“Avoid late nights in the salons of nobility, and look after your health… everything depends on that.” Motherly advice…or a veiled threat?
The writer of those words, Teresa Wodzinska, sometimes referred to Fryderyk Chopin as her “fourth son.” And he nearly became her son-in-LAW. It was a match seemingly made in heaven. Maria Wodzinska was a dark-eyed Polish beauty. She sang, painted watercolors, and played Chopin’s Ballades on the piano. And they were old family friends: “I used to chase her through the rooms at Pszenny in days gone by,” wrote Chopin; Maria’s older sister recalled, “Of all the boys he was the most willing to joke and play.”
And, when Chopin was 25 and Maria was 16, the girl next door had become the living embodiment of the land he’d left behind. He was lonely, homesick, and living in Paris. She was wealthy, beautiful, and thoroughly and delightfully Polish. Chopin could stand it no longer. Visiting her family on holiday in 1836, Chopin made his first – and only – proposal of marriage. “At the Twilight Hour,” snippily noted Teresea Wodzinska.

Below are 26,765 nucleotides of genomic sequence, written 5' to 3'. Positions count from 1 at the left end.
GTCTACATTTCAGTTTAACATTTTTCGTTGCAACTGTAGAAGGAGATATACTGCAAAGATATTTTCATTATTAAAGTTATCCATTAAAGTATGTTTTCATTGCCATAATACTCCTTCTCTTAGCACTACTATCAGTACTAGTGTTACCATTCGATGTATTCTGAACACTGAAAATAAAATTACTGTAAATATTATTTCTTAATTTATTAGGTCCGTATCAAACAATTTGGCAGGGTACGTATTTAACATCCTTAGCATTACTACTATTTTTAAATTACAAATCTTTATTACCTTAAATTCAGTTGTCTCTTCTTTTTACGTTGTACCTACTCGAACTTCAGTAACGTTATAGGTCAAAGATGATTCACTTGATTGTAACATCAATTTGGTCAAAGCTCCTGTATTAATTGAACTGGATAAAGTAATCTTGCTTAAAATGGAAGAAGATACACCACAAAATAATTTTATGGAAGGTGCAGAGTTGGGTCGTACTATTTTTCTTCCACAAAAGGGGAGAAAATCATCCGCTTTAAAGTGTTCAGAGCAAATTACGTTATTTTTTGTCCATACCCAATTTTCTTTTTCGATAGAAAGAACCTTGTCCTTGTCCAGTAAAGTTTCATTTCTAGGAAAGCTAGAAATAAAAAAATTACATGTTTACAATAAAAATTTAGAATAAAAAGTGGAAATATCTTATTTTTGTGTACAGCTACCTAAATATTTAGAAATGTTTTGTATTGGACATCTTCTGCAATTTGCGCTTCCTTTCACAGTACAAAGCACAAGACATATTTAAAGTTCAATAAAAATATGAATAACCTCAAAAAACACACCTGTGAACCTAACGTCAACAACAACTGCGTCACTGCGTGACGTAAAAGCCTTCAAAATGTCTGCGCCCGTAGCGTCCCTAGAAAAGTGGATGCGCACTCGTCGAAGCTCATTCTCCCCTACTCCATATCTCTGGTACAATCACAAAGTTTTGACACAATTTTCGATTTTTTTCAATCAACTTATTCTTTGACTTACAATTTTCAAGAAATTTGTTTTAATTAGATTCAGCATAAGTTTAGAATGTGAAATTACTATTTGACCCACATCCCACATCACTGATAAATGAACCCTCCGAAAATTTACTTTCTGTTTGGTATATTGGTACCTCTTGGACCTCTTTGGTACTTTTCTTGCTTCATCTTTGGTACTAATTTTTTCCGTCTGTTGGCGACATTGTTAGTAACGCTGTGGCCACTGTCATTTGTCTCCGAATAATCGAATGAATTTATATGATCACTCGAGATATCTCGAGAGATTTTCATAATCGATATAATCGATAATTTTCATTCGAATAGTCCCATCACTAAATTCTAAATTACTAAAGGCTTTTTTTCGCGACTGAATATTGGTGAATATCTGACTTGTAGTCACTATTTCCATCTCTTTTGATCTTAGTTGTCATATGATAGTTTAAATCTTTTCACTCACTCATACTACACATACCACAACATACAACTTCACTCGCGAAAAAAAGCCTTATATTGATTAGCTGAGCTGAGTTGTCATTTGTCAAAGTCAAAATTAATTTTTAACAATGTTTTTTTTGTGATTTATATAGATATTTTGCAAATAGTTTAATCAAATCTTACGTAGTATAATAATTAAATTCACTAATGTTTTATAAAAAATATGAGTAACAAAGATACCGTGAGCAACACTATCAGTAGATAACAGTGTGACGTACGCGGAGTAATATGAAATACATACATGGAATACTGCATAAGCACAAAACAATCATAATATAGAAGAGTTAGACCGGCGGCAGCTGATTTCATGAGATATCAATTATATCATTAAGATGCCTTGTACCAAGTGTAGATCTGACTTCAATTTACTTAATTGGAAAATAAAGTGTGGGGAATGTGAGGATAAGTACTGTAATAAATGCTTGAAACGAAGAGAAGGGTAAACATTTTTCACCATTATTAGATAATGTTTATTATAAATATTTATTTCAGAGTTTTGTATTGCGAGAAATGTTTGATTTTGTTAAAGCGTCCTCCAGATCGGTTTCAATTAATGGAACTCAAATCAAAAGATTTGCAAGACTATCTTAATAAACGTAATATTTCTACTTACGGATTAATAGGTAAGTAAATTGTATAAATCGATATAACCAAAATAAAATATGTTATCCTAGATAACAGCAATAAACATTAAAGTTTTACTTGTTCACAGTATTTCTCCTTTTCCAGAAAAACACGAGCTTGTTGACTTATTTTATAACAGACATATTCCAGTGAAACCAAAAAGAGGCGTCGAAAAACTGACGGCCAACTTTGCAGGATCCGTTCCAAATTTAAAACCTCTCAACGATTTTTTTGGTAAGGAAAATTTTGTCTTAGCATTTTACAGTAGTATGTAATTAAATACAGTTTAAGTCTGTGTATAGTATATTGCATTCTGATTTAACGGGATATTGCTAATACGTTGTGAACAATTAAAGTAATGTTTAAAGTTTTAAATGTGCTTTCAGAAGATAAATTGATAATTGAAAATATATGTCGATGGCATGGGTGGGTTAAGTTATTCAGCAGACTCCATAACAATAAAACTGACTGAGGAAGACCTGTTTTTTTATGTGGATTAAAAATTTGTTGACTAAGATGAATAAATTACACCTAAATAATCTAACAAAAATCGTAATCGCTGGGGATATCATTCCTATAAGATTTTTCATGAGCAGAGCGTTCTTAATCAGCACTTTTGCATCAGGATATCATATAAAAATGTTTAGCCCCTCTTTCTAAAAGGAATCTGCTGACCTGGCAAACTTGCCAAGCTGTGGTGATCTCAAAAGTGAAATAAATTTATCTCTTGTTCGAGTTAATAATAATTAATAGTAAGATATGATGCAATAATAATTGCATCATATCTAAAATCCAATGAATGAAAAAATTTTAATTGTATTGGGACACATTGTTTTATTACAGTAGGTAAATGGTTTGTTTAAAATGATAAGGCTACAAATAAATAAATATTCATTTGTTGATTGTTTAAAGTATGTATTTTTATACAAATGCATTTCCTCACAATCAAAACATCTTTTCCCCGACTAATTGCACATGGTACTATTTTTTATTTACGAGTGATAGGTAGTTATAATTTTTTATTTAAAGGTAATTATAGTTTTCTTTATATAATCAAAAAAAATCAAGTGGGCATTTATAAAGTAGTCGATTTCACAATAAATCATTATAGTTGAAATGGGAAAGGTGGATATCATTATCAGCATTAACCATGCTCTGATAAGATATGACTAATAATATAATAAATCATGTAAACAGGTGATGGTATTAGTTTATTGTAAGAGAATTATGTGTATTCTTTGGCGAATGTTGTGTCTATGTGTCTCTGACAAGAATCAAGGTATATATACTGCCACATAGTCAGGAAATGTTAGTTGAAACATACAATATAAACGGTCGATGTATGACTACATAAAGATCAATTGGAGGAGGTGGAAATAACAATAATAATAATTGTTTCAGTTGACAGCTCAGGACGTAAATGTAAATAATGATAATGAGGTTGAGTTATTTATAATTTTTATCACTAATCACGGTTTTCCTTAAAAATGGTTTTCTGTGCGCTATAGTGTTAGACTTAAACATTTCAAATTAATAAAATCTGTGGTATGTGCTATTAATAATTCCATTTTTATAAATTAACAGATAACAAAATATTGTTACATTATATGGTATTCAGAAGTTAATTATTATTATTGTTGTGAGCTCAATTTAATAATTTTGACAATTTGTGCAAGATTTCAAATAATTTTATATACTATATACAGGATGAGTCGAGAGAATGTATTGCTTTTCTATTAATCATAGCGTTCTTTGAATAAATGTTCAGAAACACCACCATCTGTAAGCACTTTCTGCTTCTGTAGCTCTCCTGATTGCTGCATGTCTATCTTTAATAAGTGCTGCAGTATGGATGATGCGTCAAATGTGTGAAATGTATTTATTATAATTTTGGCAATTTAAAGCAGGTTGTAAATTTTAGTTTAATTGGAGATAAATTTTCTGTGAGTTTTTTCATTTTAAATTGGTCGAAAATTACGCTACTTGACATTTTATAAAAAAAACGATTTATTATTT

Maria was thrilled; Mom and Dad weren’t so sure. There was the matter of Chopin’s ever-fragile health. And his whirlwind social life. And his suspect status as a composer. The Wodzinskas made a counter-offer: A one-year waiting period to see if Chopin’s health, fortunes, and habits would improve. Hence the warnings, buried in motherly advice.
But it was not to be. Chopin’s life only got messier, once George Sand entered the picture. The following summer, Chopin receives a “Dear Fryderyk” letter from Maria Wodzinska. He wraps Marie’s correspondence and the rejection letter in a bundle and labels it My Sorrow. And writes this “Farewell” Waltz in A-flat major, inscribed “To Mademoiselle Maria.” - Benjamin K. Roe